Tuesday, February 21, 2012
New Jersey Gov Christie's Decision to Lower Flags for Houston a Good Call
A lot of media hype was spawned by the death of Whitney Houston, and when New Jersey Governor Chris Christie ordered flags across the state lowered to half staff in honor of Houston there were some who loudly disagreed.
Let's face it Jersey doesn't have a lot going for it and Whitney Houston was a small bright spot in New Jerseys' history, although she hadn't lived in the Garden State for years. While anyone has a right to disagree it is the Governor of each states right to dictate where, for whom and when such honor is bestowed.
The claim that giving this honor to Houston is a slap in the face to all service men is just outright stupid and there is no argument for stupid. But that is what some guy in Wyoming, Michigan claimed while he burned the New Jersey state flag on his outdoor grill in response to Christie’s order.
“It was a slap in the face. It cheapens the meaning of lowering that flag,” John Burri, 60, told the Detroit News. “They're watering down the meaning of a hero.”
Burri’s son, Army Spc. Eric T. Burri, was killed by an improvised explosive device while he was on patrol in Iraq in 2005. He was 21.
At least one New Jersey town, also, ignored the governor’s executive order. Wayne Township, population 54,000, did not lower its flags at the request of Mayor Christopher P. Vergano.
“As of today I have received 13 emails in favor of not lowering the flags and one opposed to my decision,” Vergano wrote Monday in an email to the Los Angeles Times. “The emails came from as far as Florida, Texas and Virginia. My personal feeling is that the flag should only be lowered as an honor for military personal and fallen police officers. Most of the people that contacted me were in the military service and thanked me for my decision.”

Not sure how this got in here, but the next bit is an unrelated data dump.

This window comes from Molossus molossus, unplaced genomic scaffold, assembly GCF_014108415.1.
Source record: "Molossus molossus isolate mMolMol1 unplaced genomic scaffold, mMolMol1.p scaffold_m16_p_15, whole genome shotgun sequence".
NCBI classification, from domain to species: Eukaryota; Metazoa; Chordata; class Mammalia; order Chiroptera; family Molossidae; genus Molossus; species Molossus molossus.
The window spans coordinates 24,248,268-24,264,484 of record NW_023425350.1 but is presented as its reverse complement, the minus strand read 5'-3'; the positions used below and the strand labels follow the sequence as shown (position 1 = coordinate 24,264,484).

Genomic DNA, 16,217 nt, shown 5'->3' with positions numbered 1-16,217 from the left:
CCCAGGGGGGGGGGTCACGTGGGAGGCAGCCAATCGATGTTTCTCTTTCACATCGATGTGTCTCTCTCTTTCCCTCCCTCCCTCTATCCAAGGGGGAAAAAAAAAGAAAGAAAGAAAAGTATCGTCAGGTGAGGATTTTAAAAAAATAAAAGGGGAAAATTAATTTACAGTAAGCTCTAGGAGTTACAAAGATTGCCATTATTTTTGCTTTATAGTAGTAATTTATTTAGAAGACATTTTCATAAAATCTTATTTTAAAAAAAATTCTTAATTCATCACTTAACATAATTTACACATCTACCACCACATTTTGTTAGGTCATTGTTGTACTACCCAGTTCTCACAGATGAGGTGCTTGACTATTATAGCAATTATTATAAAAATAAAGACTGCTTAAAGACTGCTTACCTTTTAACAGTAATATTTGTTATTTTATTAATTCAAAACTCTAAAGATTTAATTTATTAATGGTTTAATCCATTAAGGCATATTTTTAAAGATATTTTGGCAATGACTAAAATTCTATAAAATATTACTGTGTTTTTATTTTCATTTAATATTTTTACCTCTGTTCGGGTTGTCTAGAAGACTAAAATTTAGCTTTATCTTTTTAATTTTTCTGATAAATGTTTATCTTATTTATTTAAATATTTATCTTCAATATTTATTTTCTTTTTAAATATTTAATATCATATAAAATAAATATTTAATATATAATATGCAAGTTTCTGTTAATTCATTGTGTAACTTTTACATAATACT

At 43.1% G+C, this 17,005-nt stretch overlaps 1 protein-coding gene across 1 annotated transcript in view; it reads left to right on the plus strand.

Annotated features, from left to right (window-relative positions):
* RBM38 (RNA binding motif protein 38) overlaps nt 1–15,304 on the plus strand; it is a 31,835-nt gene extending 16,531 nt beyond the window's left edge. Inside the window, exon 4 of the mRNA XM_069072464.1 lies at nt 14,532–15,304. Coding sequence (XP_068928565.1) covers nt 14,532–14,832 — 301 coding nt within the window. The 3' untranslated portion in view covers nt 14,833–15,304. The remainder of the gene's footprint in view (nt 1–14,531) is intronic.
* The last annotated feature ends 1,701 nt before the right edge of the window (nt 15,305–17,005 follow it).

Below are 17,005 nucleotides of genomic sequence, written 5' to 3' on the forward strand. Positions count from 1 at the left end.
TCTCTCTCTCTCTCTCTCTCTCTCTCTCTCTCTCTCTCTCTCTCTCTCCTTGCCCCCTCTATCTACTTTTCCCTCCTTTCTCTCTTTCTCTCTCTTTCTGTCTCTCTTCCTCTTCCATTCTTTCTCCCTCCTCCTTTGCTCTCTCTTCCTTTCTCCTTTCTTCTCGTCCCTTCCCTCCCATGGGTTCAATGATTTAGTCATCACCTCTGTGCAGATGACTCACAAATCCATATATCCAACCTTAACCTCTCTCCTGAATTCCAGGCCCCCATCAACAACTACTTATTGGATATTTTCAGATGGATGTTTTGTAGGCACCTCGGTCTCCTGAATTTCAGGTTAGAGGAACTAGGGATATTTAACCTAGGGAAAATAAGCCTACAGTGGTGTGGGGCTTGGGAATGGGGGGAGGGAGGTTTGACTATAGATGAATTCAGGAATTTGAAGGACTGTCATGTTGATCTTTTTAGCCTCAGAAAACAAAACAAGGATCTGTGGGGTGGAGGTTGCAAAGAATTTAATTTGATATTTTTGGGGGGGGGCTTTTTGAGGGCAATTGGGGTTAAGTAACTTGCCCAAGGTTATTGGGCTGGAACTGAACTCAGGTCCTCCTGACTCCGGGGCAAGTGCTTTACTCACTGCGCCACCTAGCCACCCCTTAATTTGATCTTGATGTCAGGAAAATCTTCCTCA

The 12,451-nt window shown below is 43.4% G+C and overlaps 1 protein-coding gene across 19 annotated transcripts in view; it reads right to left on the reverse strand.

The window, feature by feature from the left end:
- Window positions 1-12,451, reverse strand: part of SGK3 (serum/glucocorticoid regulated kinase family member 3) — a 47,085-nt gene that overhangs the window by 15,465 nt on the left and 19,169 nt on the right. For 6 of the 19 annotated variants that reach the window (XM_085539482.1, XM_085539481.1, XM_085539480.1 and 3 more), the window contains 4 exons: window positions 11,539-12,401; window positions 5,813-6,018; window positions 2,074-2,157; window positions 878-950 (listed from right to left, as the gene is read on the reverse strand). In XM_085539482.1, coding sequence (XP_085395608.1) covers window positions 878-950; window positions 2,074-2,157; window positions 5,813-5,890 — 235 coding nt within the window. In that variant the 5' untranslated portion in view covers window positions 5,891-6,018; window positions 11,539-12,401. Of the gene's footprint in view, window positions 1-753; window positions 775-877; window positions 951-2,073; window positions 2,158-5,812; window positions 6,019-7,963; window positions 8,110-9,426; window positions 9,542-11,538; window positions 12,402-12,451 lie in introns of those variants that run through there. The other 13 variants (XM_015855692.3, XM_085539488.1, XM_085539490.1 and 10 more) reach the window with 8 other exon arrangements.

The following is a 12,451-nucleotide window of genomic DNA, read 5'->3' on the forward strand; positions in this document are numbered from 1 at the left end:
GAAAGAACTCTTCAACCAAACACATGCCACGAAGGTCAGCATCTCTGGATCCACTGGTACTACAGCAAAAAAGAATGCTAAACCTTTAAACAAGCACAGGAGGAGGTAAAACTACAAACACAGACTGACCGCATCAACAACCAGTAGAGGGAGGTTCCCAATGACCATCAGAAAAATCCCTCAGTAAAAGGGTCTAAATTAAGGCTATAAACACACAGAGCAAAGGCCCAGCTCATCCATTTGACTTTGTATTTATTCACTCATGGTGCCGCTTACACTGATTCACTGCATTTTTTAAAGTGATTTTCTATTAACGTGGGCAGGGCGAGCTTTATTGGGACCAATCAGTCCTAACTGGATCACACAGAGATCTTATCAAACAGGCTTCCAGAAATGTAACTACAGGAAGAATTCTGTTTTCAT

Mayor Vergano is wrong, in as much as when the Governor of your state orders something you follow that order. If every mayor in the state followed his "personal feelings" we would have nothing but chaos.
The lowering of flags to half staff is not, contrary to some of the uninformed public, reserved for those is uniform or high public office. There are dozens of ordinary citizens who are given this honor each year. Pennsylvania recently lowered their flags in honor of Penn State football coach, Joe Paterno.
Christie noted that Houston, made significant cultural contributions to her home state.
“For those people who say, 'I don't think she deserves it,' I say to them, ‘I understand that you don't think that. I do, and it's my executive order,’”
Flags have flown at half staff for many Americans who were not police or military personnel. State Governors have in the past ordered all flags flown at half staff for Walt Whitman, Mark Twain, John Steinbeck, and Ted Williams. The president has ordered that flags across the nation be flown at half staff for, the victims of Hurricane Katrina, the 2006 Indian Ocean earthquake and tsunami, the death of Coretta Scott King and Rosa Parks, and the victims of the Virginia Tech massacre.
Yet some questioned the idea that Houston was a good role model in light of her reported prescription drug addiction.
“I’ve seen these messages and emails that have come to me disparaging her for her troubles with substance abuse,” Christie said. “What I’d say to everybody is: There but for the grace of God go I.”
Christie noted that he has ordered flags flown at half-staff for all 31 fallen New Jersey soldiers and every slain police officer during his time in office.
He also ordered flags lowered last year for Clarence Clemons, the saxophonist for Bruce Springsteen's E Street Band.
I wasn't a big fan of Whitney Houston, when she was at the top of her game she competed with the likes of Nirvana and lost out hands down. But still I understand her contribution as an entertainer and as a favored daughter of the State of New Jersey.
Cedar's Bonus: Ever wonder why flags in your state are at half staff? Well wonder no more, Flag Status updates their list twice daily collecting the orders and proclamations from around the country on their web site which is here.